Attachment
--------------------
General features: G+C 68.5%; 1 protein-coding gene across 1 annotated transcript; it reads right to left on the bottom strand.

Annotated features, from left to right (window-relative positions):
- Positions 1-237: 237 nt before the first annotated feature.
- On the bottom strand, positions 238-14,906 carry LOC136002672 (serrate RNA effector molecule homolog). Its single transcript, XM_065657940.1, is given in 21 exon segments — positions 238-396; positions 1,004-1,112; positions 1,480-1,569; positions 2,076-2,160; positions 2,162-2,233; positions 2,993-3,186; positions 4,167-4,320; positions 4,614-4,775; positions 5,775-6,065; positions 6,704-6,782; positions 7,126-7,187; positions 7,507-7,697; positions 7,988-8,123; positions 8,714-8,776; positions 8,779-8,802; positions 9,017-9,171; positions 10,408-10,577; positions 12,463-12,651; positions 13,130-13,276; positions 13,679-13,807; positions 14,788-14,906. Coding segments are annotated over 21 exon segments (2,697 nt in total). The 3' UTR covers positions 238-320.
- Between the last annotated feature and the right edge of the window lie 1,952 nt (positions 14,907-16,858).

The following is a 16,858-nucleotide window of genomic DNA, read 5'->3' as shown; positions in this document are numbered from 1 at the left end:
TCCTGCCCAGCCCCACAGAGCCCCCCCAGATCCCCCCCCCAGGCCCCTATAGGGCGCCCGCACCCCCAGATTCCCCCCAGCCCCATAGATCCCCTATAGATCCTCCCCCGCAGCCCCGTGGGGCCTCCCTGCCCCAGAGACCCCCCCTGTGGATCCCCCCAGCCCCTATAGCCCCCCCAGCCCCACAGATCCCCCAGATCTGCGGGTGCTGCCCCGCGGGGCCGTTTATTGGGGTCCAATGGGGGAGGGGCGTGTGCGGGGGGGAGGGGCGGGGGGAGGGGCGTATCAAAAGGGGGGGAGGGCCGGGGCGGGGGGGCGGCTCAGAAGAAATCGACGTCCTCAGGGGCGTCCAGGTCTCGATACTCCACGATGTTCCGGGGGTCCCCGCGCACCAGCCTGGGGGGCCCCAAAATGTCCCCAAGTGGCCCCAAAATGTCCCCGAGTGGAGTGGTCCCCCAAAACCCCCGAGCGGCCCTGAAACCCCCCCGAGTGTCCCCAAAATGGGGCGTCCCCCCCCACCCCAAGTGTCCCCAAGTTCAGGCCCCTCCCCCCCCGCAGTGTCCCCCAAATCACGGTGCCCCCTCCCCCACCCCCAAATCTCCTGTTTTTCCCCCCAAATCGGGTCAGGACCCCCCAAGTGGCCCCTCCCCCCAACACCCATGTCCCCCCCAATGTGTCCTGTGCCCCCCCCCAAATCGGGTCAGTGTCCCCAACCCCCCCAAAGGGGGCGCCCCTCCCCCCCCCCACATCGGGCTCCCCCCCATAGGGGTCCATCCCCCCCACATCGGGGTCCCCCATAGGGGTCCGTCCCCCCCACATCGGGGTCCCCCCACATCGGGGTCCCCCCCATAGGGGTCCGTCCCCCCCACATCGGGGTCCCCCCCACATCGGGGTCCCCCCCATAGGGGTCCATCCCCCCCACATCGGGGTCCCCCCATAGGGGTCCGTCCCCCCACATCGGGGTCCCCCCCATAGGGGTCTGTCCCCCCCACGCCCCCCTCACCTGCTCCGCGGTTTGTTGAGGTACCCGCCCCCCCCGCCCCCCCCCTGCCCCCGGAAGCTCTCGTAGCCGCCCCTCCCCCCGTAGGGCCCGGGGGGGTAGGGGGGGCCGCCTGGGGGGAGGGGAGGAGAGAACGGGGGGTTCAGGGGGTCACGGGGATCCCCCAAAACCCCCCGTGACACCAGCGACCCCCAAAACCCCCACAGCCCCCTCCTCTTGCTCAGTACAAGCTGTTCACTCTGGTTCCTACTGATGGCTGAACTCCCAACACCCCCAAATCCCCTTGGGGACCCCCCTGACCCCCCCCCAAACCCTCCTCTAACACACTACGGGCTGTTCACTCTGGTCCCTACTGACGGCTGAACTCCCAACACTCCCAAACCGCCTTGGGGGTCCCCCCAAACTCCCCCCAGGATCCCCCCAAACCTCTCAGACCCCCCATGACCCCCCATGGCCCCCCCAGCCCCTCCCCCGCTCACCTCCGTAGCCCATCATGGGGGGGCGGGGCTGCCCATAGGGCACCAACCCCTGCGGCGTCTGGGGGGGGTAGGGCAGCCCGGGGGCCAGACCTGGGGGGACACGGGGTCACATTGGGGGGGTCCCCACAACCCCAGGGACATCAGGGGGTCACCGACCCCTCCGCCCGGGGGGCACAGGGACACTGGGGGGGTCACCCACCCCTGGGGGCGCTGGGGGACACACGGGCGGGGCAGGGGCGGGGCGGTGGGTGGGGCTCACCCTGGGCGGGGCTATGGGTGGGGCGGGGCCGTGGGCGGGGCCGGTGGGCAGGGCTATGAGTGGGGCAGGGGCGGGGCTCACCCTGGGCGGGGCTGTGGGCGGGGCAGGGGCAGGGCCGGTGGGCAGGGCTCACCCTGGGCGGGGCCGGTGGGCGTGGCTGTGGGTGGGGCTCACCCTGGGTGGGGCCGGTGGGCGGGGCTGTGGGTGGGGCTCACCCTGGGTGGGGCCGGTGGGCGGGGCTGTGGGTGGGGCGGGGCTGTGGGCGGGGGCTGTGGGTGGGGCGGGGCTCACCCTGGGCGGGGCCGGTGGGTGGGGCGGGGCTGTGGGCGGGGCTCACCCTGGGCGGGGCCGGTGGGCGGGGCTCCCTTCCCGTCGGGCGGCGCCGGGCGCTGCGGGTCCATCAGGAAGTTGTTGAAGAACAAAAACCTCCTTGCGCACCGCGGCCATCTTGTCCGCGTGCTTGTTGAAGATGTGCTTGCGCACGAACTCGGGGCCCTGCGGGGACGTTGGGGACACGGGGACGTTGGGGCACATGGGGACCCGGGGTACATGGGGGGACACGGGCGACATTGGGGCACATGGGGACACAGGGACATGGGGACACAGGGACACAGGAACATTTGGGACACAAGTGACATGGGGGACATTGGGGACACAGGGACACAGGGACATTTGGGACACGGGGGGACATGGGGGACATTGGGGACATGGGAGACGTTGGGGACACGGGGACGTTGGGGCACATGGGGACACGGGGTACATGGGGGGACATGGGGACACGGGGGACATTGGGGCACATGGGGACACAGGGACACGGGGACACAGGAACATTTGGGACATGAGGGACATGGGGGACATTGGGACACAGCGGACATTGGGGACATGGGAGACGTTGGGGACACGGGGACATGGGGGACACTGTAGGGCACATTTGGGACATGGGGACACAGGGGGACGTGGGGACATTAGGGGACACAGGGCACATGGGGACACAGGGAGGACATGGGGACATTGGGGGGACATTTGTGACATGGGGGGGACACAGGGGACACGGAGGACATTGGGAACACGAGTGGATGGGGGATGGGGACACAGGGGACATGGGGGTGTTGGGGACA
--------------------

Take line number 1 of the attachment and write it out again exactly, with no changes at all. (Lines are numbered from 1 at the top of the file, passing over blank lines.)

General features: G+C 68.5%; 1 protein-coding gene across 1 annotated transcript; it reads right to left on the bottom strand.